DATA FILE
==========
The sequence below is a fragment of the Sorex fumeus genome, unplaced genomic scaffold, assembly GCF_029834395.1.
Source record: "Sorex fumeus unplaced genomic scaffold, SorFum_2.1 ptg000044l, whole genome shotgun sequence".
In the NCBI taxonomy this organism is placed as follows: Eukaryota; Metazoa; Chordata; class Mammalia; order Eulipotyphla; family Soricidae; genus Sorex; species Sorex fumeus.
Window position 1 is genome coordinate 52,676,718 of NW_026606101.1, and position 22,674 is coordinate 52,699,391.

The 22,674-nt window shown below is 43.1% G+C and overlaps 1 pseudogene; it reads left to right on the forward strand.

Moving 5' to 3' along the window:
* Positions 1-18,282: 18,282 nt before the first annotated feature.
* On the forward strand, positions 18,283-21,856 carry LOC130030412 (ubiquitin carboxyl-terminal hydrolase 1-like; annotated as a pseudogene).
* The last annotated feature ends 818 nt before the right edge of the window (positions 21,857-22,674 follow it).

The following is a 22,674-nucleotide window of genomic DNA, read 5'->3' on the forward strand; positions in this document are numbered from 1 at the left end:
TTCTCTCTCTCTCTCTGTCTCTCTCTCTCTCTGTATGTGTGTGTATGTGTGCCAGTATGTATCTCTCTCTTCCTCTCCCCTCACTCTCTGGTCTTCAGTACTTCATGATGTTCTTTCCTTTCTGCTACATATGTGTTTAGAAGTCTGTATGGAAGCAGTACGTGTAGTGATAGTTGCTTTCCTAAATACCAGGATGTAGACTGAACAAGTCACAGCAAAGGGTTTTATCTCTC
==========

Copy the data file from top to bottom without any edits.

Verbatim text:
The sequence below is a fragment of the Sorex fumeus genome, unplaced genomic scaffold, assembly GCF_029834395.1.
Source record: "Sorex fumeus unplaced genomic scaffold, SorFum_2.1 ptg000044l, whole genome shotgun sequence".
In the NCBI taxonomy this organism is placed as follows: Eukaryota; Metazoa; Chordata; class Mammalia; order Eulipotyphla; family Soricidae; genus Sorex; species Sorex fumeus.
Window position 1 is genome coordinate 52,676,718 of NW_026606101.1, and position 22,674 is coordinate 52,699,391.

The 22,674-nt window shown below is 43.1% G+C and overlaps 1 pseudogene; it reads left to right on the forward strand.

Moving 5' to 3' along the window:
* Positions 1-18,282: 18,282 nt before the first annotated feature.
* On the forward strand, positions 18,283-21,856 carry LOC130030412 (ubiquitin carboxyl-terminal hydrolase 1-like; annotated as a pseudogene).
* The last annotated feature ends 818 nt before the right edge of the window (positions 21,857-22,674 follow it).

The following is a 22,674-nucleotide window of genomic DNA, read 5'->3' on the forward strand; positions in this document are numbered from 1 at the left end:
TTCTCTCTCTCTCTCTGTCTCTCTCTCTCTCTGTATGTGTGTGTATGTGTGCCAGTATGTATCTCTCTCTTCCTCTCCCCTCACTCTCTGGTCTTCAGTACTTCATGATGTTCTTTCCTTTCTGCTACATATGTGTTTAGAAGTCTGTATGGAAGCAGTACGTGTAGTGATAGTTGCTTTCCTAAATACCAGGATGTAGACTGAACAAGTCACAGCAAAGGGTTTTATCTCTC